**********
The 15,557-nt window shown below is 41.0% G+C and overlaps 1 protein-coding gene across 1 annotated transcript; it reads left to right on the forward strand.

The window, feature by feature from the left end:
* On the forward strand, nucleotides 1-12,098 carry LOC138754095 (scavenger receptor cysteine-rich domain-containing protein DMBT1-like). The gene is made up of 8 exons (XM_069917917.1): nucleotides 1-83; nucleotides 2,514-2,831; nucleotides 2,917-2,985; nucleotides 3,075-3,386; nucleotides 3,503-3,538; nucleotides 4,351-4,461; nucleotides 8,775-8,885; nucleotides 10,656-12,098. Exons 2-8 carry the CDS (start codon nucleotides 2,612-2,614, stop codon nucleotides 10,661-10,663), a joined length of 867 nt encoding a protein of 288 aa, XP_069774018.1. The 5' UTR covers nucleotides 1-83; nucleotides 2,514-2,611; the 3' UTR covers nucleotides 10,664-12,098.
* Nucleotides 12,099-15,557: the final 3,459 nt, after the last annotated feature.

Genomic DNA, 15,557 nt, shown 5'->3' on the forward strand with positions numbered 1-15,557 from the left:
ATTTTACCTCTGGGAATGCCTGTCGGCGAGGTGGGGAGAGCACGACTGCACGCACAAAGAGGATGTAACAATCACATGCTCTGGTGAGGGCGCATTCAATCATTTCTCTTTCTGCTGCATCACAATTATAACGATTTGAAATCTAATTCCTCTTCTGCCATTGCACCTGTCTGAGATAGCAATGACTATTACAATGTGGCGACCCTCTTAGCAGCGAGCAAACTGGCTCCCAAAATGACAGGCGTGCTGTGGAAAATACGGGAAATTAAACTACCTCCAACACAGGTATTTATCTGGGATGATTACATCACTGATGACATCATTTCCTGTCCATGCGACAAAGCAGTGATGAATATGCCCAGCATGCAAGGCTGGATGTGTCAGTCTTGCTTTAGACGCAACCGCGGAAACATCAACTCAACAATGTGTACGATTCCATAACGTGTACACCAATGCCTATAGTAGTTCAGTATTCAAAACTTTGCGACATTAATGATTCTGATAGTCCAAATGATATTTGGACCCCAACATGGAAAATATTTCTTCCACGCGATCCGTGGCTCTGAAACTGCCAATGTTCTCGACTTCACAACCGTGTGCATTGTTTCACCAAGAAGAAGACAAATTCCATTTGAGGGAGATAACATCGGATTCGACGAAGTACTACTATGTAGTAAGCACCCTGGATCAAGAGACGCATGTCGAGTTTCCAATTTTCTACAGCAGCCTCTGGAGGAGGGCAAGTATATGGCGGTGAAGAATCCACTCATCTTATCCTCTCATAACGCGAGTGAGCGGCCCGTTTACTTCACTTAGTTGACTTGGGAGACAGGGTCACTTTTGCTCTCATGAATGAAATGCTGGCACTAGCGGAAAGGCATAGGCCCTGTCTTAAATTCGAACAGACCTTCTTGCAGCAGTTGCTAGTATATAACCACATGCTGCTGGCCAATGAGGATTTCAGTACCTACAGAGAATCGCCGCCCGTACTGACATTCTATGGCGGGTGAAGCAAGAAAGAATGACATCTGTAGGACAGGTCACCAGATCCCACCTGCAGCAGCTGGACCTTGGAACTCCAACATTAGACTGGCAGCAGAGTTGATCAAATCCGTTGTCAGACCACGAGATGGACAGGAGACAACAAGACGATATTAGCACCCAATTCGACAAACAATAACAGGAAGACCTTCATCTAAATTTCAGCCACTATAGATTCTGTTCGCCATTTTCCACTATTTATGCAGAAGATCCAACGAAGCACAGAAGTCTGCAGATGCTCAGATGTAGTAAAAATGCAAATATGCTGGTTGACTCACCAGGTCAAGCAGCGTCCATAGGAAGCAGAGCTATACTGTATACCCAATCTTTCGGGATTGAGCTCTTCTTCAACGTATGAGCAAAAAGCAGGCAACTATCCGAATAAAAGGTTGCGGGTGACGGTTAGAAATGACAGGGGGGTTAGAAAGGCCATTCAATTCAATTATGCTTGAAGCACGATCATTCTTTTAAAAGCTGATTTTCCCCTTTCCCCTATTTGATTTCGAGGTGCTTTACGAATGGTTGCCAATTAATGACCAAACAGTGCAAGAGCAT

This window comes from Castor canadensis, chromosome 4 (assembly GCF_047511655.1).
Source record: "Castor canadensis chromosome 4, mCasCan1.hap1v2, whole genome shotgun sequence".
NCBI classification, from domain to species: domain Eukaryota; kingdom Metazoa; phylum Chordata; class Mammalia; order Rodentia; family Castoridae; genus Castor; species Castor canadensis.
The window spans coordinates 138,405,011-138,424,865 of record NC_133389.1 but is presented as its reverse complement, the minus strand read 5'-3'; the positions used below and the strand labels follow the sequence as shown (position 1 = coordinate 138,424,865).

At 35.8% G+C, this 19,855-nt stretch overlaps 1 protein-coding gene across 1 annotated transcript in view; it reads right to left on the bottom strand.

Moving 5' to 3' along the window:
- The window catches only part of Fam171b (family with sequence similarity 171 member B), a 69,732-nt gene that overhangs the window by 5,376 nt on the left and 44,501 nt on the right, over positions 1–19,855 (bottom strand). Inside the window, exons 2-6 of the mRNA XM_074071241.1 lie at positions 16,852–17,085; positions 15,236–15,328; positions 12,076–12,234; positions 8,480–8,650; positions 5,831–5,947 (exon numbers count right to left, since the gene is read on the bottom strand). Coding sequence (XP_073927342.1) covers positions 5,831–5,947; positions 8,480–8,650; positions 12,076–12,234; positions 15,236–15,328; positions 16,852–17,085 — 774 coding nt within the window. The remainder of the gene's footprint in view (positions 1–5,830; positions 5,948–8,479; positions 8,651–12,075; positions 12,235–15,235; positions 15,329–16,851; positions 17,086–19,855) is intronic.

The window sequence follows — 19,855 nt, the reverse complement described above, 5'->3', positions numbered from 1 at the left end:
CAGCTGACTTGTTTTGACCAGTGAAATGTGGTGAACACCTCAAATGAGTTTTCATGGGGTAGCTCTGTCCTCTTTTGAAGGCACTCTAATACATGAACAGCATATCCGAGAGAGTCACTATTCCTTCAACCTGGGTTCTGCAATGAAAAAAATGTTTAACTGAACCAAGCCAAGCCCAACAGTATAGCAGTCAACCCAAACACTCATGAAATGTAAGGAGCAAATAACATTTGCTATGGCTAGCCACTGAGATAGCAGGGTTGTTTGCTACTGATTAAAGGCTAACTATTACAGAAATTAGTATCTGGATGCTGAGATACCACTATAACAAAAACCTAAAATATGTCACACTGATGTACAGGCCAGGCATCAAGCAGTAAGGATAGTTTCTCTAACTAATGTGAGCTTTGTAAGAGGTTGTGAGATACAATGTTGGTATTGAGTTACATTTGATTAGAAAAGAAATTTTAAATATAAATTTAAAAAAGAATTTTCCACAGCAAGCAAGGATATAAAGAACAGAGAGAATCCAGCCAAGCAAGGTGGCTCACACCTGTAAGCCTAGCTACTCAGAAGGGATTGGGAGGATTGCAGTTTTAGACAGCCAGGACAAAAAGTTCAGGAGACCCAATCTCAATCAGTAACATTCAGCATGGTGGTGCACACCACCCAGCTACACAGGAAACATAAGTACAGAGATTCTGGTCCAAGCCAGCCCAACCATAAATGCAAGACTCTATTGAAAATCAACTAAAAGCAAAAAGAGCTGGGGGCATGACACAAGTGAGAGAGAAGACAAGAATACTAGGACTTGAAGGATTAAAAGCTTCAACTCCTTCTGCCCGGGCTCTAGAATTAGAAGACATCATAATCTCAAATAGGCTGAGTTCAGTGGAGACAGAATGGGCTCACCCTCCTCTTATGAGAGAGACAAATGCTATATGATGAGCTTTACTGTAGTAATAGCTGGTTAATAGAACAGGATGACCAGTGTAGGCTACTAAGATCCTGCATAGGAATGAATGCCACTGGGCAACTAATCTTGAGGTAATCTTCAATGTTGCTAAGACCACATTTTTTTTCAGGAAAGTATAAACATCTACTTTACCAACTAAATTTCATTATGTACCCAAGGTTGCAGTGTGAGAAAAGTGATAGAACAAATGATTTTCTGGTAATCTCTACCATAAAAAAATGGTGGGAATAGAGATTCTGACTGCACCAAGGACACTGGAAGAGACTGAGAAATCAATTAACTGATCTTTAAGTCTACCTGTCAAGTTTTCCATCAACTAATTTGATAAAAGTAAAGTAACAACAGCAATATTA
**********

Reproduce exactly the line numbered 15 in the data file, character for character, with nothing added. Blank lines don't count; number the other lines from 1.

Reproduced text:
CAGCTGACTTGTTTTGACCAGTGAAATGTGGTGAACACCTCAAATGAGTTTTCATGGGGTAGCTCTGTCCTCTTTTGAAGGCACTCTAATACATGAACAGCATATCCGAGAGAGTCACTATTCCTTCAACCTGGGTTCTGCAATGAAAAAAATGTTTAACTGAACCAAGCCAAGCCCAACAGTATAGCAGTCAACCCAAACACTCATGAAATGTAAGGAGCAAATAACATTTGCTATGGCTAGCCACTGAGATAGCAGGGTTGTTTGCTACTGATTAAAGGCTAACTATTACAGAAATTAGTATCTGGATGCTGAGATACCACTATAACAAAAACCTAAAATATGTCACACTGATGTACAGGCCAGGCATCAAGCAGTAAGGATAGTTTCTCTAACTAATGTGAGCTTTGTAAGAGGTTGTGAGATACAATGTTGGTATTGAGTTACATTTGATTAGAAAAGAAATTTTAAATATAAATTTAAAAAAGAATTTTCCACAGCAAGCAAGGATATAAAGAACAGAGAGAATCCAGCCAAGCAAGGTGGCTCACACCTGTAAGCCTAGCTACTCAGAAGGGATTGGGAGGATTGCAGTTTTAGACAGCCAGGACAAAAAGTTCAGGAGACCCAATCTCAATCAGTAACATTCAGCATGGTGGTGCACACCACCCAGCTACACAGGAAACATAAGTACAGAGATTCTGGTCCAAGCCAGCCCAACCATAAATGCAAGACTCTATTGAAAATCAACTAAAAGCAAAAAGAGCTGGGGGCATGACACAAGTGAGAGAGAAGACAAGAATACTAGGACTTGAAGGATTAAAAGCTTCAACTCCTTCTGCCCGGGCTCTAGAATTAGAAGACATCATAATCTCAAATAGGCTGAGTTCAGTGGAGACAGAATGGGCTCACCCTCCTCTTATGAGAGAGACAAATGCTATATGATGAGCTTTACTGTAGTAATAGCTGGTTAATAGAACAGGATGACCAGTGTAGGCTACTAAGATCCTGCATAGGAATGAATGCCACTGGGCAACTAATCTTGAGGTAATCTTCAATGTTGCTAAGACCACATTTTTTTTCAGGAAAGTATAAACATCTACTTTACCAACTAAATTTCATTATGTACCCAAGGTTGCAGTGTGAGAAAAGTGATAGAACAAATGATTTTCTGGTAATCTCTACCATAAAAAAATGGTGGGAATAGAGATTCTGACTGCACCAAGGACACTGGAAGAGACTGAGAAATCAATTAACTGATCTTTAAGTCTACCTGTCAAGTTTTCCATCAACTAATTTGATAAAAGTAAAGTAACAACAGCAATATTA